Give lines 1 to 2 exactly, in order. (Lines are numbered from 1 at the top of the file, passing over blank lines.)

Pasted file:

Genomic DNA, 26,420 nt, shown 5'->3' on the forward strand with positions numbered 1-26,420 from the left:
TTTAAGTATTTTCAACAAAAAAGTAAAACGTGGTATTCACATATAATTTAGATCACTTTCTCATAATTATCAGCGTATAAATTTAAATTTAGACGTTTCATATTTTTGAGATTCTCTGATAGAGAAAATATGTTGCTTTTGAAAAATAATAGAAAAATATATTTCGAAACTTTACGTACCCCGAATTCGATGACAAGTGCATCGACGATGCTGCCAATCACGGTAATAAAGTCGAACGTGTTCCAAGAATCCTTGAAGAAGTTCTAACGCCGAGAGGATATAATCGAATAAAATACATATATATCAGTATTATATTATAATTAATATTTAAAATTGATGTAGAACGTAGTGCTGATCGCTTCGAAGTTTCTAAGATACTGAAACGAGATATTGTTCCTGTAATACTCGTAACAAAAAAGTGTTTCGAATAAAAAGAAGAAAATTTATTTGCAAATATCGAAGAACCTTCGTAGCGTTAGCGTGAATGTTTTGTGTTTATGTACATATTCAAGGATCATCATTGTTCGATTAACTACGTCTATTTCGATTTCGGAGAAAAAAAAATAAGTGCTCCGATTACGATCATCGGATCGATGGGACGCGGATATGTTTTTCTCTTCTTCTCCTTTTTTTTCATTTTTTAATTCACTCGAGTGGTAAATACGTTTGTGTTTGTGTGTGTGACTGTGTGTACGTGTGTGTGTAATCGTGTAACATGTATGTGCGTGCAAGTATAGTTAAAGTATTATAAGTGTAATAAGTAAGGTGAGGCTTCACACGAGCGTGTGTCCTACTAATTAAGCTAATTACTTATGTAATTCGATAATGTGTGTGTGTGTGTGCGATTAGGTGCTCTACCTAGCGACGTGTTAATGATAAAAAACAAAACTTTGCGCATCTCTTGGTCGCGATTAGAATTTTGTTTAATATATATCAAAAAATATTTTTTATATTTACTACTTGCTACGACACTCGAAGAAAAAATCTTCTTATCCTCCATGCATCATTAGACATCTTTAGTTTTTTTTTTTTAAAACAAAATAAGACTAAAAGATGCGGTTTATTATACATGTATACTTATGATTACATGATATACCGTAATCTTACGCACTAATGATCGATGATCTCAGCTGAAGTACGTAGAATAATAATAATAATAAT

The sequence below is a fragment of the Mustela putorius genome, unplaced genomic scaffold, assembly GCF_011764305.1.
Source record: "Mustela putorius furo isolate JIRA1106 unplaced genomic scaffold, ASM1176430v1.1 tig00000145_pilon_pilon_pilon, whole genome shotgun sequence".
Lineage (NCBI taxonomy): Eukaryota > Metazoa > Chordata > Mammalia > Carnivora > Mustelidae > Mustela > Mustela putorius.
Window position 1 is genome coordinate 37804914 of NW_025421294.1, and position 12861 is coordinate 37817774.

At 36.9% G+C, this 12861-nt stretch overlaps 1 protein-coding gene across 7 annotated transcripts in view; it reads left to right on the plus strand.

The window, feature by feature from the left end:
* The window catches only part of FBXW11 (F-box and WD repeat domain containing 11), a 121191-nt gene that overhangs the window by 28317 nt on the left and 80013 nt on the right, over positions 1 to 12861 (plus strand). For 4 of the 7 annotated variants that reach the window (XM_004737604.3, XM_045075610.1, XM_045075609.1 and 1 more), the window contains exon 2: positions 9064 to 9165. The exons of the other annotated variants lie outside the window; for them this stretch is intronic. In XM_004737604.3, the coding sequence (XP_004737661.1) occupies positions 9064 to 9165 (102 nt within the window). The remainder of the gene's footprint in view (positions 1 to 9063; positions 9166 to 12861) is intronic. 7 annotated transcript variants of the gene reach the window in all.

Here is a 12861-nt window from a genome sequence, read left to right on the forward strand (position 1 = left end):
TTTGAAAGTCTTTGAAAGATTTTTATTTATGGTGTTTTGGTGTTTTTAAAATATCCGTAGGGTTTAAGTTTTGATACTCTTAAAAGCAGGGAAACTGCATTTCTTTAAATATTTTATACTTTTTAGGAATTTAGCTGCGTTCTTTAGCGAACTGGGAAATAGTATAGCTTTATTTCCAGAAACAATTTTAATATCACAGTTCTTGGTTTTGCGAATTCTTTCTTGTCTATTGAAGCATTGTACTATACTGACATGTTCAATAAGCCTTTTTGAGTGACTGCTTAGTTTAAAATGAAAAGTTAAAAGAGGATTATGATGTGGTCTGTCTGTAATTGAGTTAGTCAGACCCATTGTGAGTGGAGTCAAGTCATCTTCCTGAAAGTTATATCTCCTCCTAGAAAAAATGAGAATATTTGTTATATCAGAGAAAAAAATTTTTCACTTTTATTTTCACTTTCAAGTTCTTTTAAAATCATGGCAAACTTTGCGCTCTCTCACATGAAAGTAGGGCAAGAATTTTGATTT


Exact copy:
Genomic DNA, 26,420 nt, shown 5'->3' on the forward strand with positions numbered 1-26,420 from the left:
TTTAAGTATTTTCAACAAAAAAGTAAAACGTGGTATTCACATATAATTTAGATCACTTTCTCATAATTATCAGCGTATAAATTTAAATTTAGACGTTTCATATTTTTGAGATTCTCTGATAGAGAAAATATGTTGCTTTTGAAAAATAATAGAAAAATATATTTCGAAACTTTACGTACCCCGAATTCGATGACAAGTGCATCGACGATGCTGCCAATCACGGTAATAAAGTCGAACGTGTTCCAAGAATCCTTGAAGAAGTTCTAACGCCGAGAGGATATAATCGAATAAAATACATATATATCAGTATTATATTATAATTAATATTTAAAATTGATGTAGAACGTAGTGCTGATCGCTTCGAAGTTTCTAAGATACTGAAACGAGATATTGTTCCTGTAATACTCGTAACAAAAAAGTGTTTCGAATAAAAAGAAGAAAATTTATTTGCAAATATCGAAGAACCTTCGTAGCGTTAGCGTGAATGTTTTGTGTTTATGTACATATTCAAGGATCATCATTGTTCGATTAACTACGTCTATTTCGATTTCGGAGAAAAAAAAATAAGTGCTCCGATTACGATCATCGGATCGATGGGACGCGGATATGTTTTTCTCTTCTTCTCCTTTTTTTTCATTTTTTAATTCACTCGAGTGGTAAATACGTTTGTGTTTGTGTGTGTGACTGTGTGTACGTGTGTGTGTAATCGTGTAACATGTATGTGCGTGCAAGTATAGTTAAAGTATTATAAGTGTAATAAGTAAGGTGAGGCTTCACACGAGCGTGTGTCCTACTAATTAAGCTAATTACTTATGTAATTCGATAATGTGTGTGTGTGTGTGCGATTAGGTGCTCTACCTAGCGACGTGTTAATGATAAAAAACAAAACTTTGCGCATCTCTTGGTCGCGATTAGAATTTTGTTTAATATATATCAAAAAATATTTTTTATATTTACTACTTGCTACGACACTCGAAGAAAAAATCTTCTTATCCTCCATGCATCATTAGACATCTTTAGTTTTTTTTTTTTAAAACAAAATAAGACTAAAAGATGCGGTTTATTATACATGTATACTTATGATTACATGATATACCGTAATCTTACGCACTAATGATCGATGATCTCAGCTGAAGTACGTAGAATAATAATAATAATAAT